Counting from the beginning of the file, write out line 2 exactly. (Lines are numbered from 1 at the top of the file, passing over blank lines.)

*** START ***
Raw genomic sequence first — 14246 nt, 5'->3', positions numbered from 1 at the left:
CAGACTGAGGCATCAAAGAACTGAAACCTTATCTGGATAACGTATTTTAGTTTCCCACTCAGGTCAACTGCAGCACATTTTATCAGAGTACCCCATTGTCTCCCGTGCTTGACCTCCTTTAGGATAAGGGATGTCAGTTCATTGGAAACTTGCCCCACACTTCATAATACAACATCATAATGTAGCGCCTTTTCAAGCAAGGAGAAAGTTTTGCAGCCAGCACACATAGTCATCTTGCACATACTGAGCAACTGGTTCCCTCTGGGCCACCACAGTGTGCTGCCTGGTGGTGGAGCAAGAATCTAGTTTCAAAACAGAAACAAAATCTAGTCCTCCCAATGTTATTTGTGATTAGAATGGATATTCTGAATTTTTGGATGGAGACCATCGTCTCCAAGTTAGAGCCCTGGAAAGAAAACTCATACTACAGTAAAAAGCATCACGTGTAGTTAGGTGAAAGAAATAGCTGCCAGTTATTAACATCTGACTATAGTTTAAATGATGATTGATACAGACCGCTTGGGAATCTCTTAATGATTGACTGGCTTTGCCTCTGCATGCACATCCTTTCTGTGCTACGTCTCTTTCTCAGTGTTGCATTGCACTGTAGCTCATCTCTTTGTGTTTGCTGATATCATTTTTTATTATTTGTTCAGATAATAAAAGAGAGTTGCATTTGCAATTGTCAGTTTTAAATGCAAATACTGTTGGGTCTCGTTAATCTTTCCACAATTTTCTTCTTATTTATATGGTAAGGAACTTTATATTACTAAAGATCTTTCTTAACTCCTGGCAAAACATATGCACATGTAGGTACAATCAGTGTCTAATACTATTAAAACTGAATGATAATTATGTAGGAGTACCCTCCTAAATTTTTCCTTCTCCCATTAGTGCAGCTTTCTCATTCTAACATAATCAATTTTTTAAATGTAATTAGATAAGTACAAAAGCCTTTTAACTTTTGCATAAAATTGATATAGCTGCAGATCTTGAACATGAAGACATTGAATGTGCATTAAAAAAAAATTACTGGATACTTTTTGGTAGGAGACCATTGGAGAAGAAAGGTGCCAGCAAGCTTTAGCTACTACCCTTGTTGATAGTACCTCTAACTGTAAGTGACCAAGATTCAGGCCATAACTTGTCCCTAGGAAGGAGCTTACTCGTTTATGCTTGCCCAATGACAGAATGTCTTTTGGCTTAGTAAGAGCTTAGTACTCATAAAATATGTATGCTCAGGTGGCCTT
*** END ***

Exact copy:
CAGACTGAGGCATCAAAGAACTGAAACCTTATCTGGATAACGTATTTTAGTTTCCCACTCAGGTCAACTGCAGCACATTTTATCAGAGTACCCCATTGTCTCCCGTGCTTGACCTCCTTTAGGATAAGGGATGTCAGTTCATTGGAAACTTGCCCCACACTTCATAATACAACATCATAATGTAGCGCCTTTTCAAGCAAGGAGAAAGTTTTGCAGCCAGCACACATAGTCATCTTGCACATACTGAGCAACTGGTTCCCTCTGGGCCACCACAGTGTGCTGCCTGGTGGTGGAGCAAGAATCTAGTTTCAAAACAGAAACAAAATCTAGTCCTCCCAATGTTATTTGTGATTAGAATGGATATTCTGAATTTTTGGATGGAGACCATCGTCTCCAAGTTAGAGCCCTGGAAAGAAAACTCATACTACAGTAAAAAGCATCACGTGTAGTTAGGTGAAAGAAATAGCTGCCAGTTATTAACATCTGACTATAGTTTAAATGATGATTGATACAGACCGCTTGGGAATCTCTTAATGATTGACTGGCTTTGCCTCTGCATGCACATCCTTTCTGTGCTACGTCTCTTTCTCAGTGTTGCATTGCACTGTAGCTCATCTCTTTGTGTTTGCTGATATCATTTTTTATTATTTGTTCAGATAATAAAAGAGAGTTGCATTTGCAATTGTCAGTTTTAAATGCAAATACTGTTGGGTCTCGTTAATCTTTCCACAATTTTCTTCTTATTTATATGGTAAGGAACTTTATATTACTAAAGATCTTTCTTAACTCCTGGCAAAACATATGCACATGTAGGTACAATCAGTGTCTAATACTATTAAAACTGAATGATAATTATGTAGGAGTACCCTCCTAAATTTTTCCTTCTCCCATTAGTGCAGCTTTCTCATTCTAACATAATCAATTTTTTAAATGTAATTAGATAAGTACAAAAGCCTTTTAACTTTTGCATAAAATTGATATAGCTGCAGATCTTGAACATGAAGACATTGAATGTGCATTAAAAAAAAATTACTGGATACTTTTTGGTAGGAGACCATTGGAGAAGAAAGGTGCCAGCAAGCTTTAGCTACTACCCTTGTTGATAGTACCTCTAACTGTAAGTGACCAAGATTCAGGCCATAACTTGTCCCTAGGAAGGAGCTTACTCGTTTATGCTTGCCCAATGACAGAATGTCTTTTGGCTTAGTAAGAGCTTAGTACTCATAAAATATGTATGCTCAGGTGGCCTT